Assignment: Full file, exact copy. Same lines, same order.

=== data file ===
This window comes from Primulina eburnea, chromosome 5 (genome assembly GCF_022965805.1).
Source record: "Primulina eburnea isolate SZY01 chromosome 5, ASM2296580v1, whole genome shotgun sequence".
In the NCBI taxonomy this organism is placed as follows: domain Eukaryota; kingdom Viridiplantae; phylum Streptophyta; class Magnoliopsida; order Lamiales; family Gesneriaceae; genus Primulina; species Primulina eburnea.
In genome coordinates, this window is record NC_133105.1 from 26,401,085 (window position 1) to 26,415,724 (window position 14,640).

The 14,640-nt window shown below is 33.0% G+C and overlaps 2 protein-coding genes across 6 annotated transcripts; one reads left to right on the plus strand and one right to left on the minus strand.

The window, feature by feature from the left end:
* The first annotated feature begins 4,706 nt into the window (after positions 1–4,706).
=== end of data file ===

This window comes from Primulina eburnea, chromosome 5 (genome assembly GCF_022965805.1).
Source record: "Primulina eburnea isolate SZY01 chromosome 5, ASM2296580v1, whole genome shotgun sequence".
In the NCBI taxonomy this organism is placed as follows: domain Eukaryota; kingdom Viridiplantae; phylum Streptophyta; class Magnoliopsida; order Lamiales; family Gesneriaceae; genus Primulina; species Primulina eburnea.
In genome coordinates, this window is record NC_133105.1 from 26,401,085 (window position 1) to 26,415,724 (window position 14,640).

The 14,640-nt window shown below is 33.0% G+C and overlaps 2 protein-coding genes across 6 annotated transcripts; one reads left to right on the plus strand and one right to left on the minus strand.

The window, feature by feature from the left end:
* The first annotated feature begins 4,706 nt into the window (after positions 1–4,706).